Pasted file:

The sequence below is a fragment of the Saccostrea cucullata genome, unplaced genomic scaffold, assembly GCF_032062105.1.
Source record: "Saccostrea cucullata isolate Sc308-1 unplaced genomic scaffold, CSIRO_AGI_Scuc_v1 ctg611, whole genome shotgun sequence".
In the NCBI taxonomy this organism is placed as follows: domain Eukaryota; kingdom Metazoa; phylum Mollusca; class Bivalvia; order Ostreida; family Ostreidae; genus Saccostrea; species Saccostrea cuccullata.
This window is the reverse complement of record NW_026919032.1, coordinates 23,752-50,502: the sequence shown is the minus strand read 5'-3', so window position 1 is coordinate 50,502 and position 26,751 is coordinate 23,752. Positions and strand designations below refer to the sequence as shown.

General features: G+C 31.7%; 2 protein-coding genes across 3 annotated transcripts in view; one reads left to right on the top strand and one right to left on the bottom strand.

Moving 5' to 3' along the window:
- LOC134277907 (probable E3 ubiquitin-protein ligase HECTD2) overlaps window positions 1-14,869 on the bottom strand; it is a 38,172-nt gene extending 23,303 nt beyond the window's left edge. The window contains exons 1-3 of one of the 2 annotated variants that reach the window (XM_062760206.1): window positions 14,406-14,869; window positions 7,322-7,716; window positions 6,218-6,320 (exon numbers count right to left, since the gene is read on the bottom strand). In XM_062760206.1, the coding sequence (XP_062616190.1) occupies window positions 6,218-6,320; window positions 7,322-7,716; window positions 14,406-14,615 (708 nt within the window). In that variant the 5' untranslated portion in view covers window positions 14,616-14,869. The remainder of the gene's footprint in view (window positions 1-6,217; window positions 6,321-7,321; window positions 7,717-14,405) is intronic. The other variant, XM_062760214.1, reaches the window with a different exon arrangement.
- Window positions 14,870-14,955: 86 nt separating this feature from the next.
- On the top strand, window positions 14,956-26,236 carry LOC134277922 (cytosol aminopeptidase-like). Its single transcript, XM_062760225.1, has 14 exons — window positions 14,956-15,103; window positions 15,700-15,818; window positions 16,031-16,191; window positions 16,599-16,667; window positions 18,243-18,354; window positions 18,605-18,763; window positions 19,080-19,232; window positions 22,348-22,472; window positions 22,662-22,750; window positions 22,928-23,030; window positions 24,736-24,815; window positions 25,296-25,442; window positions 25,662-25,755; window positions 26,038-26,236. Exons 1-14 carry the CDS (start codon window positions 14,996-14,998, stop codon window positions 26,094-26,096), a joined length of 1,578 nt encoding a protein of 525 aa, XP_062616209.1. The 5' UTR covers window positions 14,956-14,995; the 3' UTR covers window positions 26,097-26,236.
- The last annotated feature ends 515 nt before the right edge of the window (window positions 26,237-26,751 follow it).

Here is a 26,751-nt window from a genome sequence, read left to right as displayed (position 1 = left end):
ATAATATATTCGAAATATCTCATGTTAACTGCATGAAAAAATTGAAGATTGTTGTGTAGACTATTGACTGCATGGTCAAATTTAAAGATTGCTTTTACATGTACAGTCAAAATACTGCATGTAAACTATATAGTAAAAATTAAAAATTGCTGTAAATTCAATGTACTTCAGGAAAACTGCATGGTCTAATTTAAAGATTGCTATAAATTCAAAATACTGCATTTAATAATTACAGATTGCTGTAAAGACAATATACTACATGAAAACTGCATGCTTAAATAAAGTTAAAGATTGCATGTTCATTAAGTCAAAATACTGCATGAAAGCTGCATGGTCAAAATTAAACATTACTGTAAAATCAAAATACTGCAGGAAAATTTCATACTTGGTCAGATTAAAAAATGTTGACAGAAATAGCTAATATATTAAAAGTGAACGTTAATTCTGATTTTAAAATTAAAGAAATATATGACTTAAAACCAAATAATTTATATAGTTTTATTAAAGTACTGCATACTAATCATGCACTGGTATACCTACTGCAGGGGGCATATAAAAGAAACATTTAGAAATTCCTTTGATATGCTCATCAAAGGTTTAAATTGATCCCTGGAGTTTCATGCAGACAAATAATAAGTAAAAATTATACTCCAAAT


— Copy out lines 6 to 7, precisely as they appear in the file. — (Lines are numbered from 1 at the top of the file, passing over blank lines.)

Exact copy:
Moving 5' to 3' along the window:
- LOC134277907 (probable E3 ubiquitin-protein ligase HECTD2) overlaps window positions 1-14,869 on the bottom strand; it is a 38,172-nt gene extending 23,303 nt beyond the window's left edge. The window contains exons 1-3 of one of the 2 annotated variants that reach the window (XM_062760206.1): window positions 14,406-14,869; window positions 7,322-7,716; window positions 6,218-6,320 (exon numbers count right to left, since the gene is read on the bottom strand). In XM_062760206.1, the coding sequence (XP_062616190.1) occupies window positions 6,218-6,320; window positions 7,322-7,716; window positions 14,406-14,615 (708 nt within the window). In that variant the 5' untranslated portion in view covers window positions 14,616-14,869. The remainder of the gene's footprint in view (window positions 1-6,217; window positions 6,321-7,321; window positions 7,717-14,405) is intronic. The other variant, XM_062760214.1, reaches the window with a different exon arrangement.